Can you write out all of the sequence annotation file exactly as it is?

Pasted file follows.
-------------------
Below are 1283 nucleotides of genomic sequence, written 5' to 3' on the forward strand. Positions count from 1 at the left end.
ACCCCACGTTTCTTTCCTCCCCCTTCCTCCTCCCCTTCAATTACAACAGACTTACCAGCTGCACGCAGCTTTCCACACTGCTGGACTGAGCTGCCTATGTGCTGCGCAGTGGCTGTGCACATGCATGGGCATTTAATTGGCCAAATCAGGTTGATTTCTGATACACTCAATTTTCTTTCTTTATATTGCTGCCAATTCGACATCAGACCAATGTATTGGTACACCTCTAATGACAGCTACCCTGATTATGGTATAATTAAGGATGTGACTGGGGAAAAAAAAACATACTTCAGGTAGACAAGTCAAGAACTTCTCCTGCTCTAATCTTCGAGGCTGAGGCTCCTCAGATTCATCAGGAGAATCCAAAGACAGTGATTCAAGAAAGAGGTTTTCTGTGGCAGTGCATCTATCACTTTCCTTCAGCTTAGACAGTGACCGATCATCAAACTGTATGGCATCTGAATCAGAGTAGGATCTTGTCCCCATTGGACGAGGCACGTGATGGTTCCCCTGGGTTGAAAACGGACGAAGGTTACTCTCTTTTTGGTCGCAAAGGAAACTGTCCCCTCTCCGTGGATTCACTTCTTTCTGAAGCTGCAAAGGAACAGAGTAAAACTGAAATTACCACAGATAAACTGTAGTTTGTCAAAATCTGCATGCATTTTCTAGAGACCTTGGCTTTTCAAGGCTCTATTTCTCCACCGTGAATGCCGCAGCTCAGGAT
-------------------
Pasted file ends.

Below are 1283 nucleotides of genomic sequence, written 5' to 3' on the forward strand. Positions count from 1 at the left end.
ACCCCACGTTTCTTTCCTCCCCCTTCCTCCTCCCCTTCAATTACAACAGACTTACCAGCTGCACGCAGCTTTCCACACTGCTGGACTGAGCTGCCTATGTGCTGCGCAGTGGCTGTGCACATGCATGGGCATTTAATTGGCCAAATCAGGTTGATTTCTGATACACTCAATTTTCTTTCTTTATATTGCTGCCAATTCGACATCAGACCAATGTATTGGTACACCTCTAATGACAGCTACCCTGATTATGGTATAATTAAGGATGTGACTGGGGAAAAAAAAACATACTTCAGGTAGACAAGTCAAGAACTTCTCCTGCTCTAATCTTCGAGGCTGAGGCTCCTCAGATTCATCAGGAGAATCCAAAGACAGTGATTCAAGAAAGAGGTTTTCTGTGGCAGTGCATCTATCACTTTCCTTCAGCTTAGACAGTGACCGATCATCAAACTGTATGGCATCTGAATCAGAGTAGGATCTTGTCCCCATTGGACGAGGCACGTGATGGTTCCCCTGGGTTGAAAACGGACGAAGGTTACTCTCTTTTTGGTCGCAAAGGAAACTGTCCCCTCTCCGTGGATTCACTTCTTTCTGAAGCTGCAAAGGAACAGAGTAAAACTGAAATTACCACAGATAAACTGTAGTTTGTCAAAATCTGCATGCATTTTCTAGAGACCTTGGCTTTTCAAGGCTCTATTTCTCCACCGTGAATGCCGCAGCTCAGGAT